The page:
On Saturday, April 14, dozens of Keene State College students presented their work to the campus at the 18th annual Academic Excellence Conference.
According to the Academic Excellence Conference website, the event is a “celebration of academic research and other forms of scholarship.”
KSC junior Hannah Melanson, who presented a PowerPoint about the “Repeating Integer Paradox.”
Melanson, a mathematics major, said she spoke at the conference because she is a member of the Math Honor Society, and, in order to remain in the honor society, students need to gain a certain amount of points by speaking at events and conferences throughout the year. Melanson said her advisor gave her five topics that she could choose between to speak on at the conference. She said she chose to talk about repeating integers because it is a common thing everyone knows, even if you aren’t a math major.
Melanson said there is a lot of importance in KSC students sharing what they do in their classes to the rest of the KSC community. “I feel like it’s important for other people to learn about different things and just appreciate how much work other people put into their projects or presentations,” Melanson said.
The conference included not only presentations, but also panels that allowed people to ask questions of students who have vast knowledge on a subject. For example, junior Evan Carpenter said he spoke about his experiences in both Uganda and Rwanda. Carpenter said he traveled with a group of students and faculty members as part of the Honors Program Global Engagement course.
Carpenter said every year, the Honors Program sends a group of students on a trip to a different country.
Most of Carpenter’s presentation was about the preparation for the trips. “We wrote up a field guide about aspects of the country… we wrote a lot about the culture, ecology and basically most aspects of life over there,” Carpenter said. One of the big events on the trip, according to Carpenter, was teaching a group of students in a Ugandan village and participating in activities at the school. Carpenter said the most surprising part of his trip was how far the country of Uganda has come throughout the years because a lot of the time in school, when talking about Uganda, the main focus is on the genocide in the country.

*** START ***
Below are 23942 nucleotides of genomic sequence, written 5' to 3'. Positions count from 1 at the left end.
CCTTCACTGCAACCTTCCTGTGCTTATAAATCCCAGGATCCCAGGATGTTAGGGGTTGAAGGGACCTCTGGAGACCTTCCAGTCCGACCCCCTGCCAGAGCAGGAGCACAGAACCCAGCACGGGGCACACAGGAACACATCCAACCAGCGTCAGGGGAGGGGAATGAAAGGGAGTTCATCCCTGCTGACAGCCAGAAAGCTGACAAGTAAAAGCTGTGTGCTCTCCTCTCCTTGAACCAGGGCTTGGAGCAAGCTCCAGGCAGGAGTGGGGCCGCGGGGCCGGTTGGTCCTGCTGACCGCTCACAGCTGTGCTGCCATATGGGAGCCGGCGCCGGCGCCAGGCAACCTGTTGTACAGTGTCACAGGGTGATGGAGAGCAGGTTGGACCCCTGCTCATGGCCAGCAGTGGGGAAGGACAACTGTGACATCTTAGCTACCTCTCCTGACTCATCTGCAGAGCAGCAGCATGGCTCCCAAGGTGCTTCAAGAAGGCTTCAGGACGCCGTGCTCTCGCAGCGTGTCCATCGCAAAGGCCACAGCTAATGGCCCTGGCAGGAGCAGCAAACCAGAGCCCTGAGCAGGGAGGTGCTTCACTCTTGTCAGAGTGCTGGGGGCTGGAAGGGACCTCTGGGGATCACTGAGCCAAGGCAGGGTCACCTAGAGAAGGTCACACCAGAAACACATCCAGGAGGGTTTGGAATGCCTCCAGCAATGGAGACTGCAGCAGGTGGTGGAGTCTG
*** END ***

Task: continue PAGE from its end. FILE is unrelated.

Carpenter said the trip included everything from wildlife tours to visiting indigenous villages to learning more about the country. Carpenter said it was important to receive the chance to speak on a panel at the conference.
“It’s great because it allows students from any discipline to show their passion. It’s too often we look down on different disciplines that may not be as popular or engaging,” Carpenter said.
First-year elementary education and psychology major Brooke Aumand said her presentation at the conference was about special education in different types of schooling, such as private schools, public schools, homeschooling and charter schools.
Aumand said her presentation “breaks down what services each of the schools provide, the requirements that are offered, in-class services and funding.”
Aumand said throughout her research, she’s found public schools are the most efficient with their special education programs between the types that were researched.
“They offer the most because they are required to, unlike private schools and [homeschool groups]. The Free and Appropriate Public Education (FAAPE) law ensures that all students with or without disabilities get an equal and fair education no matter what,” Aumand said.
Aumand said she presented with a group of students who had similar topics as her for her Integrative Thinking and Writing course. Aumand said the most surprising thing about her research was that private schools don’t require equal and fair treatment for all students. Aumand said it “makes no sense.”
Colby Dudal can be contacted at email@example.com